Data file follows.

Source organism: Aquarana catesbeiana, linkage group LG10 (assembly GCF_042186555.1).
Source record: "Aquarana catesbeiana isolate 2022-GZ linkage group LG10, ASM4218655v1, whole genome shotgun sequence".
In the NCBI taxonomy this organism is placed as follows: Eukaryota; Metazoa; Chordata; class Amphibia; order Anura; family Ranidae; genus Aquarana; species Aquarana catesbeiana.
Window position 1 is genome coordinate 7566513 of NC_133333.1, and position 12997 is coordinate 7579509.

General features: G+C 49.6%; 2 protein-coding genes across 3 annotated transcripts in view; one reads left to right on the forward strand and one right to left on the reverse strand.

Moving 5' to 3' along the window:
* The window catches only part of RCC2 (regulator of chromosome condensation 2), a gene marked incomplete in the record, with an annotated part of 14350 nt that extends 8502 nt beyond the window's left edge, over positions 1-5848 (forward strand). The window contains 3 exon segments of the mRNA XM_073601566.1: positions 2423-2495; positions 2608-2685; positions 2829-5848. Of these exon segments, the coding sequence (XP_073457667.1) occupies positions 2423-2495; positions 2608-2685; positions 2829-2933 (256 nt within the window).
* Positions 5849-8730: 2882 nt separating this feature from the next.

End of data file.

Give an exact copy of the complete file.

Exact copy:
Source organism: Aquarana catesbeiana, linkage group LG10 (assembly GCF_042186555.1).
Source record: "Aquarana catesbeiana isolate 2022-GZ linkage group LG10, ASM4218655v1, whole genome shotgun sequence".
In the NCBI taxonomy this organism is placed as follows: Eukaryota; Metazoa; Chordata; class Amphibia; order Anura; family Ranidae; genus Aquarana; species Aquarana catesbeiana.
Window position 1 is genome coordinate 7566513 of NC_133333.1, and position 12997 is coordinate 7579509.

General features: G+C 49.6%; 2 protein-coding genes across 3 annotated transcripts in view; one reads left to right on the forward strand and one right to left on the reverse strand.

Moving 5' to 3' along the window:
* The window catches only part of RCC2 (regulator of chromosome condensation 2), a gene marked incomplete in the record, with an annotated part of 14350 nt that extends 8502 nt beyond the window's left edge, over positions 1-5848 (forward strand). The window contains 3 exon segments of the mRNA XM_073601566.1: positions 2423-2495; positions 2608-2685; positions 2829-5848. Of these exon segments, the coding sequence (XP_073457667.1) occupies positions 2423-2495; positions 2608-2685; positions 2829-2933 (256 nt within the window).
* Positions 5849-8730: 2882 nt separating this feature from the next.